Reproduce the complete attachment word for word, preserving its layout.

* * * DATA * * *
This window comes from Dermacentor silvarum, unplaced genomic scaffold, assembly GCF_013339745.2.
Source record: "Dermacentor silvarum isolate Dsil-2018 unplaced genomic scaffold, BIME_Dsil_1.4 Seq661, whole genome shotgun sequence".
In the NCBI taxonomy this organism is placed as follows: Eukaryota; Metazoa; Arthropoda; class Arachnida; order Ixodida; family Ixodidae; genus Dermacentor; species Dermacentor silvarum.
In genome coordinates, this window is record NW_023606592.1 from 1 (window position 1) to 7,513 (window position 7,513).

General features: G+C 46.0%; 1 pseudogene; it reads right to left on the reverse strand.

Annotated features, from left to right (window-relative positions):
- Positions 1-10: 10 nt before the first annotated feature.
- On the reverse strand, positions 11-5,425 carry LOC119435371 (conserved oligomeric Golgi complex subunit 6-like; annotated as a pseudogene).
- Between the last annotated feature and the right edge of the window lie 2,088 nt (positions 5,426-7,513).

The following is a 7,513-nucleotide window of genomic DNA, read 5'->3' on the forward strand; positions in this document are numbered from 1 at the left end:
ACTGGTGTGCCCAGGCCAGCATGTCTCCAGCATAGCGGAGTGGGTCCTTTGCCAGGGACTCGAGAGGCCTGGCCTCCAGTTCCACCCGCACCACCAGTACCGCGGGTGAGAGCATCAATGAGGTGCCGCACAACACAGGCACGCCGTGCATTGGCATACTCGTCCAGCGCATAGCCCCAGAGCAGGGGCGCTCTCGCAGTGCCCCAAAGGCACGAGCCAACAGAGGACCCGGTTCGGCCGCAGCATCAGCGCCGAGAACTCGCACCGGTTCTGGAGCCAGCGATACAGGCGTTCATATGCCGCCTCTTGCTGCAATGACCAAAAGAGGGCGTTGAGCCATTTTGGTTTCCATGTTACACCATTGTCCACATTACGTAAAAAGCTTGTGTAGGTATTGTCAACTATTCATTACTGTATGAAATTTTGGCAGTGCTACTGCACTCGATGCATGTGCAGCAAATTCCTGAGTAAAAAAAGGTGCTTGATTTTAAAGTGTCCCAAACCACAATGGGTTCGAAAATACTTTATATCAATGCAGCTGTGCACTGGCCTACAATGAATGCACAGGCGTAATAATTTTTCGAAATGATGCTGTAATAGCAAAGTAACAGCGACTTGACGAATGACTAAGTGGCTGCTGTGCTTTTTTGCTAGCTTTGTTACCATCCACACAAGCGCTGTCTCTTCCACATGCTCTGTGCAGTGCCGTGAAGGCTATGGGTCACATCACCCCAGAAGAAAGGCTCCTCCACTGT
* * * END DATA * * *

This window comes from Dermacentor silvarum, unplaced genomic scaffold, assembly GCF_013339745.2.
Source record: "Dermacentor silvarum isolate Dsil-2018 unplaced genomic scaffold, BIME_Dsil_1.4 Seq661, whole genome shotgun sequence".
In the NCBI taxonomy this organism is placed as follows: Eukaryota; Metazoa; Arthropoda; class Arachnida; order Ixodida; family Ixodidae; genus Dermacentor; species Dermacentor silvarum.
In genome coordinates, this window is record NW_023606592.1 from 1 (window position 1) to 7,513 (window position 7,513).

General features: G+C 46.0%; 1 pseudogene; it reads right to left on the reverse strand.

Annotated features, from left to right (window-relative positions):
- Positions 1-10: 10 nt before the first annotated feature.
- On the reverse strand, positions 11-5,425 carry LOC119435371 (conserved oligomeric Golgi complex subunit 6-like; annotated as a pseudogene).
- Between the last annotated feature and the right edge of the window lie 2,088 nt (positions 5,426-7,513).

The following is a 7,513-nucleotide window of genomic DNA, read 5'->3' on the forward strand; positions in this document are numbered from 1 at the left end:
ACTGGTGTGCCCAGGCCAGCATGTCTCCAGCATAGCGGAGTGGGTCCTTTGCCAGGGACTCGAGAGGCCTGGCCTCCAGTTCCACCCGCACCACCAGTACCGCGGGTGAGAGCATCAATGAGGTGCCGCACAACACAGGCACGCCGTGCATTGGCATACTCGTCCAGCGCATAGCCCCAGAGCAGGGGCGCTCTCGCAGTGCCCCAAAGGCACGAGCCAACAGAGGACCCGGTTCGGCCGCAGCATCAGCGCCGAGAACTCGCACCGGTTCTGGAGCCAGCGATACAGGCGTTCATATGCCGCCTCTTGCTGCAATGACCAAAAGAGGGCGTTGAGCCATTTTGGTTTCCATGTTACACCATTGTCCACATTACGTAAAAAGCTTGTGTAGGTATTGTCAACTATTCATTACTGTATGAAATTTTGGCAGTGCTACTGCACTCGATGCATGTGCAGCAAATTCCTGAGTAAAAAAAGGTGCTTGATTTTAAAGTGTCCCAAACCACAATGGGTTCGAAAATACTTTATATCAATGCAGCTGTGCACTGGCCTACAATGAATGCACAGGCGTAATAATTTTTCGAAATGATGCTGTAATAGCAAAGTAACAGCGACTTGACGAATGACTAAGTGGCTGCTGTGCTTTTTTGCTAGCTTTGTTACCATCCACACAAGCGCTGTCTCTTCCACATGCTCTGTGCAGTGCCGTGAAGGCTATGGGTCACATCACCCCAGAAGAAAGGCTCCTCCACTGT